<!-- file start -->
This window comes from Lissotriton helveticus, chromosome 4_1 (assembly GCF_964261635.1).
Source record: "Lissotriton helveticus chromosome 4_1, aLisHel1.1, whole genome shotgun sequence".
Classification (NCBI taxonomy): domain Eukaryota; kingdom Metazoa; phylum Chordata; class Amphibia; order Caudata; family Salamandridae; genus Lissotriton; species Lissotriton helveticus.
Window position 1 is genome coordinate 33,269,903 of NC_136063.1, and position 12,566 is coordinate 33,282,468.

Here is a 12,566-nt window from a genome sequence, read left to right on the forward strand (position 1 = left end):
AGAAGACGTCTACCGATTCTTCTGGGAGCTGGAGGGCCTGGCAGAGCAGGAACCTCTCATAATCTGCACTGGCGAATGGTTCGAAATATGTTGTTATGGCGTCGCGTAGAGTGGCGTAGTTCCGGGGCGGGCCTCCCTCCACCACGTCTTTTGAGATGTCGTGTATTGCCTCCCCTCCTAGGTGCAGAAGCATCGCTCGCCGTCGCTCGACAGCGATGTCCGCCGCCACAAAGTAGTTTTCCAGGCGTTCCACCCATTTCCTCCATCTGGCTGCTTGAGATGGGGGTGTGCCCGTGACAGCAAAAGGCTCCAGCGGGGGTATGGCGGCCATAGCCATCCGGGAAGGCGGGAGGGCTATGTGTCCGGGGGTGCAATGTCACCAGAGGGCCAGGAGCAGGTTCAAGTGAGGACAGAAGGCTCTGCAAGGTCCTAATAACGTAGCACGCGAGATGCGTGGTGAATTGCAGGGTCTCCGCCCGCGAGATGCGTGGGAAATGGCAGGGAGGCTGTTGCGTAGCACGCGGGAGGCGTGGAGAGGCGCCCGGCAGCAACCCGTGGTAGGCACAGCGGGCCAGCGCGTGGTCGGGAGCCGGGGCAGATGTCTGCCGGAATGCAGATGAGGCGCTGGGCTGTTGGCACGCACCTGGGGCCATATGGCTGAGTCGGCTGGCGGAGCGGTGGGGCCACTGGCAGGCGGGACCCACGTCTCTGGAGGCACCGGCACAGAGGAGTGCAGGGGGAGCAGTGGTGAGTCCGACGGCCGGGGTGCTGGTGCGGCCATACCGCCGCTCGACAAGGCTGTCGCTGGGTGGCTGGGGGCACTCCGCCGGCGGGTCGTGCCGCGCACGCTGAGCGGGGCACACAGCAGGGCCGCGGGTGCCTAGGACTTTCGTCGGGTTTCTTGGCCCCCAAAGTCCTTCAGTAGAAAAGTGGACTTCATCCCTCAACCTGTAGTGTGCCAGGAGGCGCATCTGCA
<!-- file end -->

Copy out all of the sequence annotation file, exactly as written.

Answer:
This window comes from Lissotriton helveticus, chromosome 4_1 (assembly GCF_964261635.1).
Source record: "Lissotriton helveticus chromosome 4_1, aLisHel1.1, whole genome shotgun sequence".
Classification (NCBI taxonomy): domain Eukaryota; kingdom Metazoa; phylum Chordata; class Amphibia; order Caudata; family Salamandridae; genus Lissotriton; species Lissotriton helveticus.
Window position 1 is genome coordinate 33,269,903 of NC_136063.1, and position 12,566 is coordinate 33,282,468.

Here is a 12,566-nt window from a genome sequence, read left to right on the forward strand (position 1 = left end):
AGAAGACGTCTACCGATTCTTCTGGGAGCTGGAGGGCCTGGCAGAGCAGGAACCTCTCATAATCTGCACTGGCGAATGGTTCGAAATATGTTGTTATGGCGTCGCGTAGAGTGGCGTAGTTCCGGGGCGGGCCTCCCTCCACCACGTCTTTTGAGATGTCGTGTATTGCCTCCCCTCCTAGGTGCAGAAGCATCGCTCGCCGTCGCTCGACAGCGATGTCCGCCGCCACAAAGTAGTTTTCCAGGCGTTCCACCCATTTCCTCCATCTGGCTGCTTGAGATGGGGGTGTGCCCGTGACAGCAAAAGGCTCCAGCGGGGGTATGGCGGCCATAGCCATCCGGGAAGGCGGGAGGGCTATGTGTCCGGGGGTGCAATGTCACCAGAGGGCCAGGAGCAGGTTCAAGTGAGGACAGAAGGCTCTGCAAGGTCCTAATAACGTAGCACGCGAGATGCGTGGTGAATTGCAGGGTCTCCGCCCGCGAGATGCGTGGGAAATGGCAGGGAGGCTGTTGCGTAGCACGCGGGAGGCGTGGAGAGGCGCCCGGCAGCAACCCGTGGTAGGCACAGCGGGCCAGCGCGTGGTCGGGAGCCGGGGCAGATGTCTGCCGGAATGCAGATGAGGCGCTGGGCTGTTGGCACGCACCTGGGGCCATATGGCTGAGTCGGCTGGCGGAGCGGTGGGGCCACTGGCAGGCGGGACCCACGTCTCTGGAGGCACCGGCACAGAGGAGTGCAGGGGGAGCAGTGGTGAGTCCGACGGCCGGGGTGCTGGTGCGGCCATACCGCCGCTCGACAAGGCTGTCGCTGGGTGGCTGGGGGCACTCCGCCGGCGGGTCGTGCCGCGCACGCTGAGCGGGGCACACAGCAGGGCCGCGGGTGCCTAGGACTTTCGTCGGGTTTCTTGGCCCCCAAAGTCCTTCAGTAGAAAAGTGGACTTCATCCCTCAACCTGTAGTGTGCCAGGAGGCGCATCTGCA